With version 2.0 the language evolved to provide support for generics, anonymous methods, iterators, partial types, and nullable types.

When designing version 3.0 of the language the emphasis was to enable LINQ (Language Integrated Query) which required the addiiton of:

  • Implictly Typed Local Variables.
  • Extension Methods.
  • Lambda Expressions.
  • Object and Collection Initializers.
  • Annonymous types.
  • Implicitly Typed Arrays.
  • Query Expressions and Expression Trees.

If you're in need of learning about, or distilling knowledge of, any of these language features that I have mentioned

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  Last updated on Monday, 12 May 2014
  Author: Mr. Ponna
0/5 stars (0 vote(s))



C# .NET 2.0 Test Driven Development

View(s): 4709

C# .NET 2.0 Test Driven Development

Overview

There are many benefits of test driven development including better end product with well defined supporting unit tests and having a programming paradigm that is a bit more flexible in regards to scope changes.  Having unit tests available will make our code more maintainable over the long run is invaluable because we can modify our code without fear such as when we are adding/modifying functionality or refactoring.  It could even be considered crucial when we have projects where the scope is likely to change throughout the development lifecycle like in the case where the functional specifications are not clearly defined before we begin producing code.

Test driven development can be a huge shift in the development approach for many of us.  The test driven approach basically chips away at the solution like a sculptor would at a marble block instead of trying to define and create a monolithic application in one shot.

As a first step, we'll define the interfaces out software will adhere to.  The interface should clearly define how our class is to interact with other classes and what information it will expose.  This is a crucial step in any software design process because we really have to know where we are going and the interface serves as a map that will help us get there.

After we have an interface, we'll begin with the test-driven development cycle. 

  1. Add a test
  2. Run all tests and watch the new one fail (and the
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  Last updated on Tuesday, 22 April 2014
  Author: Mr. Ponna
3/5 stars (1 vote(s))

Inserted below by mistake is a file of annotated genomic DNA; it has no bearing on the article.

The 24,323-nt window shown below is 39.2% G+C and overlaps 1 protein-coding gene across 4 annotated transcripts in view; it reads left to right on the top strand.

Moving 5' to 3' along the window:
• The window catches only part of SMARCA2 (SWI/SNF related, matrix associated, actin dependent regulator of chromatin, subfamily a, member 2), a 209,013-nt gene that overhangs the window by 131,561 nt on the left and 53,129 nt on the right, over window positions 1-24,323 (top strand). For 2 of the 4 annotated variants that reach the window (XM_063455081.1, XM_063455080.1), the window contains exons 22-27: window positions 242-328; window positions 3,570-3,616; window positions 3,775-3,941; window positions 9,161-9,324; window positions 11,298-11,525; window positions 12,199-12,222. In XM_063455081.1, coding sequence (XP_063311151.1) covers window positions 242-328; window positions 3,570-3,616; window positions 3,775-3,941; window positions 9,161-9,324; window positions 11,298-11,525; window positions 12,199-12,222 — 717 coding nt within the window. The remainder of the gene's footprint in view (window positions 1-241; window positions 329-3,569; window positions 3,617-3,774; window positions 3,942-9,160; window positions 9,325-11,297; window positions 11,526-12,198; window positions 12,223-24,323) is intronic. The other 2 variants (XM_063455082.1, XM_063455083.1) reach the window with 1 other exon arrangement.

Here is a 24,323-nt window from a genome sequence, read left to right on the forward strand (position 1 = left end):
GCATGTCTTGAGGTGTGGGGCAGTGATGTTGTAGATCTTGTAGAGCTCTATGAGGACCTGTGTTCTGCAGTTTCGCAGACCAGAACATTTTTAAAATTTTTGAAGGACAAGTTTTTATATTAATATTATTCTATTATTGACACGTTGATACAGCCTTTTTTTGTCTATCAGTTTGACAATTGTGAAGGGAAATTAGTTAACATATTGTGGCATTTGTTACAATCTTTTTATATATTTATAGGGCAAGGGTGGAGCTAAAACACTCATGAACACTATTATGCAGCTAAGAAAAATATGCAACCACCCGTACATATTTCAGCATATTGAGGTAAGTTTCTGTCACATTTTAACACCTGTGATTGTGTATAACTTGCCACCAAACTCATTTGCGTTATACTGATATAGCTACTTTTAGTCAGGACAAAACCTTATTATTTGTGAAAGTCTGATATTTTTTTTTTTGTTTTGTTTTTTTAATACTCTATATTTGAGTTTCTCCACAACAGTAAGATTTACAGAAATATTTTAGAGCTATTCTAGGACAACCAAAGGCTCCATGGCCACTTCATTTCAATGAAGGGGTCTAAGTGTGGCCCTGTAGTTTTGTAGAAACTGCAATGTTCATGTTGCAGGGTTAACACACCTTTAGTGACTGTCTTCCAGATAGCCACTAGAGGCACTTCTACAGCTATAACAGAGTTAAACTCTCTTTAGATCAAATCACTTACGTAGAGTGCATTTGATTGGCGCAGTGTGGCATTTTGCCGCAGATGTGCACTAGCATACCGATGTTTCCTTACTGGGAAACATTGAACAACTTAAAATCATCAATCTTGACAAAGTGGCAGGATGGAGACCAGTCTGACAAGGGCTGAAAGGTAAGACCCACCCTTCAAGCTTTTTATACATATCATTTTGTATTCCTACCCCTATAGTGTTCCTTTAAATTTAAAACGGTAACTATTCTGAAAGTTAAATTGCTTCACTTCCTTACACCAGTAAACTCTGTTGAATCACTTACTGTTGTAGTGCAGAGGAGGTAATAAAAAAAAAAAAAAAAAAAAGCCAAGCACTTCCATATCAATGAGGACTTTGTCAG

C# yield operator

View(s): 6086


C# yield operator


Prior to .NET 2.0, the only way you could create your own collection which could be traversed using the 'foreach' construct was by having you class implementing the IEnumerable and IEnumerator Interfaces.

However since .NET 2.0 we have a new operator called 'yield'. This allows your class to be iterated by its consumer but without the need to implement the above-mentioned interfaces.

Let us see a small example of how this works:

// Our class does not implement any interface !
public class School
{
    // Explicit initialization just for demo purposes !
    private string[] studentNames = {"John", "Joan","Joanne", "Tony", "Peter"};

    // The iterating method
    public IEnumerator GetEnumerator()
    {
        foreach (string name in studentNames)
        {
            // yield return in action !
            yield return name;
        }
    }
}

And now the code for the consumer:

class Program
{
    static void Main(string[] args)
    {
        School NorthCoast = new School();
        // How School's internal collection was iterated is hidden to the user
        foreach (string student in NorthCoast)
        {
  
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  Last updated on Wednesday, 02 April 2014
  Author: Mr. Ponna
4/5 stars (4 vote(s))



What are Master Pages in .NET? Why we need Master Pages and how do we use Master Pages in our applications?

View(s): 13258


What are Master Pages in .NET? Why we need Master Pages and how do we use Master Pages in our applications?


Life before Master Pages

For a given website, there are multiple web pages with common layout. How we can achieve this?

  • Write the layout of the code in each page. But this leads to code redundancy which is not correct.
  • We can achieve the common layout, by using User controls.

Advantage of User Controls:

  • Turning an existing ASP.NET page into a user control requires only a few minor changes. User controls can be easily linked to any page that needs their services.
  • Furthermore, changes to a user control's implementation do not affect the referencing page and only require recompiling of the user control into an assembly.

Disadvantage of User Controls:

  • Any alteration to the control's public interface (such as the class name, properties, methods, or events) leads to the pages that reference the control must be updated.
  • Those pages must be re-compiled and needs deployment.
  • In addition, the next time a user views each page, the ASP.NET runtime will take a while to respond because the dynamic assembly for the page must be re-created.

Apart from the above two options, the other options is to use Master pages. A Master page is a file that contains the static layout of the file. It consists of the layout that is common throughout application (i.e. Application Level) or a folder level and dynamic parts will be customized by the pages that are derived from the Master page.